Samuel McIntire

Samuel McIntire

Samuel McIntire, pastel portrait attributed to Benjamin Blyth; Peabody Essex Museum, Salem, MA

Samuel McIntire January 16, 1757 February 6, 1811

Samuel McIntire was an American architect and craftsman. He was one of the earliest architects in the United States, and was one of the primary examples of Federal style architecture. Born in Salem, Massachusetts to Sarah (Ruck) and Joseph McIntire, he was a woodcarver by trade who grew into the practice of architecture. He married Elizabeth Field on October 10, 1778, and had one son. He built a simple home and workshop on Summer Street in 1786.

Early on, McIntire was hired by Salem's pre-eminent merchant and America's first millionaire, Elias Hasket Derby, and built or remodeled a series of houses for Derby's extended family starting circa 1780. He taught himself the Palladian style of architecture from books, and relatively quickly made a name for himself designing elaborate houses for the aristocracy in Salem. In 1792 he competed for the design of the United States Capitol.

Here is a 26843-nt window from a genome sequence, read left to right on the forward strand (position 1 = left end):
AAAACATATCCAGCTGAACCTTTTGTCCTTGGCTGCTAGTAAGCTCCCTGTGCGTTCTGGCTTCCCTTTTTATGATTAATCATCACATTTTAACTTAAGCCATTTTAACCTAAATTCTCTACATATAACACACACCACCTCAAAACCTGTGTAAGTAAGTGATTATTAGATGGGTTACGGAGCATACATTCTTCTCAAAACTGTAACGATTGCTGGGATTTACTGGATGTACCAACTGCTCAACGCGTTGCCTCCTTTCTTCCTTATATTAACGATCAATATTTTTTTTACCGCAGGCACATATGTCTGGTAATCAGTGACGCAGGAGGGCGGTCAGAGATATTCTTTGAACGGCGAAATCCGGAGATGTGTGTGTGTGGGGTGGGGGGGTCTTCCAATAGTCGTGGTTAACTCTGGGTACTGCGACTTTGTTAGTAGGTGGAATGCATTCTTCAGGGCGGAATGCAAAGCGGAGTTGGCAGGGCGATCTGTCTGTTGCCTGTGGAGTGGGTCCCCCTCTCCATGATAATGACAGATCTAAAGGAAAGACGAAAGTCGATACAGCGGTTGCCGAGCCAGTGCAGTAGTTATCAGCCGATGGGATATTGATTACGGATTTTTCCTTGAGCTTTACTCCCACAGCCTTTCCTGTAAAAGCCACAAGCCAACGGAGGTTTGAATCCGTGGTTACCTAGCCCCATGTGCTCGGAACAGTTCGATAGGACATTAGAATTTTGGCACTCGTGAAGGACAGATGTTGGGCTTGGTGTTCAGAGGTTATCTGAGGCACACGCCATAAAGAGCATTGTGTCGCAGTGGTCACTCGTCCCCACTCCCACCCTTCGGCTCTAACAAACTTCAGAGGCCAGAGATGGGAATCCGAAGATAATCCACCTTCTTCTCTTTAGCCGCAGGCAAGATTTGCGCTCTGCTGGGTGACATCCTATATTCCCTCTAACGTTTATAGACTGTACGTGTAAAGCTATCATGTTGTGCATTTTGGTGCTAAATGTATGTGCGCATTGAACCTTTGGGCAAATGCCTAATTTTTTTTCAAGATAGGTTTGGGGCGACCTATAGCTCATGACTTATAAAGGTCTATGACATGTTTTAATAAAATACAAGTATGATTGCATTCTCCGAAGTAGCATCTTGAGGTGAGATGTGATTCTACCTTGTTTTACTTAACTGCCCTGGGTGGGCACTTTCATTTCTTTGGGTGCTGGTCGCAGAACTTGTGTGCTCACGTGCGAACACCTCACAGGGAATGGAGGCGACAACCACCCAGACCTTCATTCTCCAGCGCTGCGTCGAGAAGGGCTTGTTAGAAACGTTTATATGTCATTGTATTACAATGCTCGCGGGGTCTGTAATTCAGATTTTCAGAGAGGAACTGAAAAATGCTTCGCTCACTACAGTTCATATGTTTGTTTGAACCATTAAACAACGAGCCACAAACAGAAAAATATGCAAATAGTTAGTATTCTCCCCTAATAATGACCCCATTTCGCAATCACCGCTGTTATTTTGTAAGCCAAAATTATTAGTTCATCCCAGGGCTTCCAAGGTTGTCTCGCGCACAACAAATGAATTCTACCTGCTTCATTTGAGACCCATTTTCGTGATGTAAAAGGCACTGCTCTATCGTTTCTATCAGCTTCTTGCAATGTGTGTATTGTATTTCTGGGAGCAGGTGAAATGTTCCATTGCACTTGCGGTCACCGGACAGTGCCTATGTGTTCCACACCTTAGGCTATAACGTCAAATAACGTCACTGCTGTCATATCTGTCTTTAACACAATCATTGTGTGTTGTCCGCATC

McIntire worked in the Neoclassical style of Robert Adam, which he inherited from fellow federalist architect Charles Bulfinch. Unlike Bulfinch, however, whose designs were featured across the East Coast, McIntire built almost exclusively in New England, and his work became the commonest style. His houses were typically three-storied, four-bedroom affairs, and his own carved swags, rosettes, garlands, and sheaves of wheat dominate their interior wooden surfaces. McIntire's Salem works include the Peirce-Nichols, the Peabody-Silsbee, the Gardner-White-Pingree, and the Elias Haskett Derby residences. His public buildings are Assembly Hall, Hamilton Hall, Washington Hall, and the courthouse, all in Salem. The latter two no longer stand.